Review: Southern Pacific Cormorant 550

By: Norman Holtzhausen, Photography by: Norman Holtzhausen

Cormorant 550 RIB 01 Cormorant 550 RIB 01
Cormorant 550 RIB 03 Cormorant 550 RIB 03
Cormorant 550 RIB 05 Cormorant 550 RIB 05
Cormorant 550 RIB 06 Cormorant 550 RIB 06
Cormorant 550 RIB 07 Cormorant 550 RIB 07
Cormorant 550 RIB 08 Cormorant 550 RIB 08
Cormorant 550 RIB 09 Cormorant 550 RIB 09
Cormorant 550 RIB 10 Cormorant 550 RIB 10
Cormorant 550 RIB 11 Cormorant 550 RIB 11
Cormorant 550 RIB 12 Cormorant 550 RIB 12
Cormorant 550 RIB 13 Cormorant 550 RIB 13
Cormorant 550 RIB 14 Cormorant 550 RIB 14
Cormorant 550 RIB 17 Cormorant 550 RIB 17
Cormorant 550 RIB 18 Cormorant 550 RIB 18

Two decades on, Southern Pacific Inflatables are a best-selling RIB brand. We jumped at the chance to review one of its larger RIBS, the Cormorant 550.

Although Southern Pacific Inflatables (SPI) has an existing 5m fibreglass-hulled RIB design, it wanted something with a broader beam and extra length but without the weight premium of fibreglass. The builder therefore commissioned a brand-new design made of aluminium, engaging Dibley Marine to develop the hull.



Southern Pacific Cormorant 550 RIB

The brief was for durability, weight reduction and a dry, stable ride with stability at rest. The resulting boat is intended for all-round use, including fishing, diving and waterskiing, and capable of being launched straight off the beach or from a boat ramp.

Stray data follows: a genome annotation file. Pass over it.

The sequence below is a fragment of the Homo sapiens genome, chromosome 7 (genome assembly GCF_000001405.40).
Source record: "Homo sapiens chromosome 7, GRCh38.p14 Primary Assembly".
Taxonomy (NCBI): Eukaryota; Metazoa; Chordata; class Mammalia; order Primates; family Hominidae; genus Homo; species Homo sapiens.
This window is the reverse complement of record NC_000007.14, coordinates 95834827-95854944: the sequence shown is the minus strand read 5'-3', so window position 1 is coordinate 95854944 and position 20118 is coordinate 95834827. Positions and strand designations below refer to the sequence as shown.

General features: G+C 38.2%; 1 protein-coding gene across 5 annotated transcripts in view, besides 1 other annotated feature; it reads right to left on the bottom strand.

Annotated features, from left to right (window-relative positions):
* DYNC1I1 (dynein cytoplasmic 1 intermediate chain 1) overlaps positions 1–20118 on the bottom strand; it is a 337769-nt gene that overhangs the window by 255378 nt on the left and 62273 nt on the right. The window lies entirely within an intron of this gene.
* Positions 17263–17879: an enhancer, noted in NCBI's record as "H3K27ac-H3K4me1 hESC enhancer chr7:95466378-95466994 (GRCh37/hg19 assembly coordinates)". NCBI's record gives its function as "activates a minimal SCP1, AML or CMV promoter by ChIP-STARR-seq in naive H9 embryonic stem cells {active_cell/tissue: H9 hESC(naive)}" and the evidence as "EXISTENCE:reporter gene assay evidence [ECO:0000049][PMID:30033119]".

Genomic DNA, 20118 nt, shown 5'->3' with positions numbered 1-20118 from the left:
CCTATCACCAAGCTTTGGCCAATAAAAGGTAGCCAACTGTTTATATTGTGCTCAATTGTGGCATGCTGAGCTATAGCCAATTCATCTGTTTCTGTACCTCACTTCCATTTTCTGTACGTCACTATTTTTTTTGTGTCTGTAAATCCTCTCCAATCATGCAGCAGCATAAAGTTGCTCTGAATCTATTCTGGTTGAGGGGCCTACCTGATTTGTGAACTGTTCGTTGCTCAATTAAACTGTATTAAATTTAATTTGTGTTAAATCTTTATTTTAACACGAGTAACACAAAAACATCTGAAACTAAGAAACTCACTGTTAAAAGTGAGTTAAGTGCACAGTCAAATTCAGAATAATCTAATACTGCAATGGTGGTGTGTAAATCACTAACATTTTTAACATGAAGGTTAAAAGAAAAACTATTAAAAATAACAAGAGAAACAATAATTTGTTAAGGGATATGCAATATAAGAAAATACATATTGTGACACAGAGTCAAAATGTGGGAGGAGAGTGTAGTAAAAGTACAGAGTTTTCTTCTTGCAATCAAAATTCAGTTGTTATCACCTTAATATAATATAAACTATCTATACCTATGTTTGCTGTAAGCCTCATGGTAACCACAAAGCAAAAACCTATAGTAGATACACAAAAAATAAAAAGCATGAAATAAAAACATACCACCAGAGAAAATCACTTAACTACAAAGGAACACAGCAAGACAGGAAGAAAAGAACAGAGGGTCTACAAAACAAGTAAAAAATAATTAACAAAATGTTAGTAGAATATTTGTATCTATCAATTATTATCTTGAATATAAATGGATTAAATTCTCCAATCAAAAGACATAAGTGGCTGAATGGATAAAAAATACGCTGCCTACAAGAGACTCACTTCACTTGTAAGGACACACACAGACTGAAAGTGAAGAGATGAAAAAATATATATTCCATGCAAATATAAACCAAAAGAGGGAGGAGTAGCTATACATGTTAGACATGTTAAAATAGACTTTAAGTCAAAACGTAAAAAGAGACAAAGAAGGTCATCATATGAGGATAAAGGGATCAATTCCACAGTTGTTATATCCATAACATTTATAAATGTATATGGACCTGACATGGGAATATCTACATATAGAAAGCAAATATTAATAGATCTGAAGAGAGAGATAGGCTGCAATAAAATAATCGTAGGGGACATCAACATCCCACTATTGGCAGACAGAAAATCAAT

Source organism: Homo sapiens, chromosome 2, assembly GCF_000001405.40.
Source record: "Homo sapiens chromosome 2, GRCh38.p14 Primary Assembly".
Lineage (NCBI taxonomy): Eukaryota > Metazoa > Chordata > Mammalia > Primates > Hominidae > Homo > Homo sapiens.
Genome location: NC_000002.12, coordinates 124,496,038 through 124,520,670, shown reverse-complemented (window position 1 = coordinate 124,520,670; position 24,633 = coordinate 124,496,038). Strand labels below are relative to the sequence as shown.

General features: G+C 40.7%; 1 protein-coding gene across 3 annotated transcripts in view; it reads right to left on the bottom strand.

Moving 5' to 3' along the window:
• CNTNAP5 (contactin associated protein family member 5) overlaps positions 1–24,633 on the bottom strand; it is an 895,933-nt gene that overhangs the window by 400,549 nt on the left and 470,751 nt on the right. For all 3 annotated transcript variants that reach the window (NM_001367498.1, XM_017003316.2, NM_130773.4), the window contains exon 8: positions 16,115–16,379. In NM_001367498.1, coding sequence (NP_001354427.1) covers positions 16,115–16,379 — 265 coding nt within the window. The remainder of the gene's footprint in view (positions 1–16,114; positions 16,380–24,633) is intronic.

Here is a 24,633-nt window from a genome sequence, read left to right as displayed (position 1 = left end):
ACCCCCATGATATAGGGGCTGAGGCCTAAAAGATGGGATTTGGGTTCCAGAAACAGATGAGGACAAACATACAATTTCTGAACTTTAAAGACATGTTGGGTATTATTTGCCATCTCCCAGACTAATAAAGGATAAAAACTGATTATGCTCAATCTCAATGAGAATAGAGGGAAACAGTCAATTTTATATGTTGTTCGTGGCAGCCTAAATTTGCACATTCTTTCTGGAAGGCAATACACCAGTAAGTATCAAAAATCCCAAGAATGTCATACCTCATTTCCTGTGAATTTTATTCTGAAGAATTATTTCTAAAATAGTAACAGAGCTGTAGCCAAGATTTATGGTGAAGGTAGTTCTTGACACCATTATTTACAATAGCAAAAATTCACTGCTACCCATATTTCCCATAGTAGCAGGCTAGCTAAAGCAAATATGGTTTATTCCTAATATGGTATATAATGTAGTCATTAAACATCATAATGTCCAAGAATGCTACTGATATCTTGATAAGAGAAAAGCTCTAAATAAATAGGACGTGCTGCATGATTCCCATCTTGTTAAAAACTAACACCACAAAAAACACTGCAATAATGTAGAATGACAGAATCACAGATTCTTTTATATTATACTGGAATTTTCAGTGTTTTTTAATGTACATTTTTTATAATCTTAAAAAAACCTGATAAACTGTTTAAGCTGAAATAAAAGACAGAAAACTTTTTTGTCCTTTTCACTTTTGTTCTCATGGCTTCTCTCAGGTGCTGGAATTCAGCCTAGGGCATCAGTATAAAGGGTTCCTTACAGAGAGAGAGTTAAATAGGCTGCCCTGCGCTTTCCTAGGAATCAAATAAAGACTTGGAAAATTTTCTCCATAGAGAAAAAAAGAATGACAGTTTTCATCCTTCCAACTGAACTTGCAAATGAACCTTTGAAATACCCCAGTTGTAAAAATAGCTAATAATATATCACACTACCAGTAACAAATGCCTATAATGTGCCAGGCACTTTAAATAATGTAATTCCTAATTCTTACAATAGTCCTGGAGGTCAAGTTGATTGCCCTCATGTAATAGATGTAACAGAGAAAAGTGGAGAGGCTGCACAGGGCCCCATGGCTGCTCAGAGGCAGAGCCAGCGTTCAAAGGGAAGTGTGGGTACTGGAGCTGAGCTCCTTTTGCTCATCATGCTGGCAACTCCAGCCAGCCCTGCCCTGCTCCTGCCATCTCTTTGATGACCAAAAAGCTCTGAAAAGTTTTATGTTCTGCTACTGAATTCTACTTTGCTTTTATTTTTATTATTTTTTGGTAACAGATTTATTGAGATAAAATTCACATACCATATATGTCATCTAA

The review Cormorant 550 RIB turned out to be SPI part-owner and Emirates Team New Zealand America’s Cup skipper Dean Barker’s personal family boat. So getting our hands on it meant we had to wait until the end of the school holidays when they returned from the family bach.

The advantage of the delay was we were able to see the boat after the motor had been fully run-in, it had a couple of weeks of real-life use and we had NZ’s highest-profile helmsman to help us put it through its paces.



Cormorant 550 RIB

The new boat is beautifully finished off in a smart-looking grey and charcoal tubes. The white centre console, polished stainless steel ski arch and gleaming black Suzuki DF90A outboard make this rig stand out from the crowd, and the beautiful Marinedeck teak finish further enhances the feeling of quality.

For some years now SPI has been welding rather than gluing the seams on its inflatable tubes and this shows in the extremely neat joins with no hard edge. It also enables SPI to incorporate durable finishes like the textured charcoal PVC used on the rear of the tube without any issues of leaks or uneven glue lines.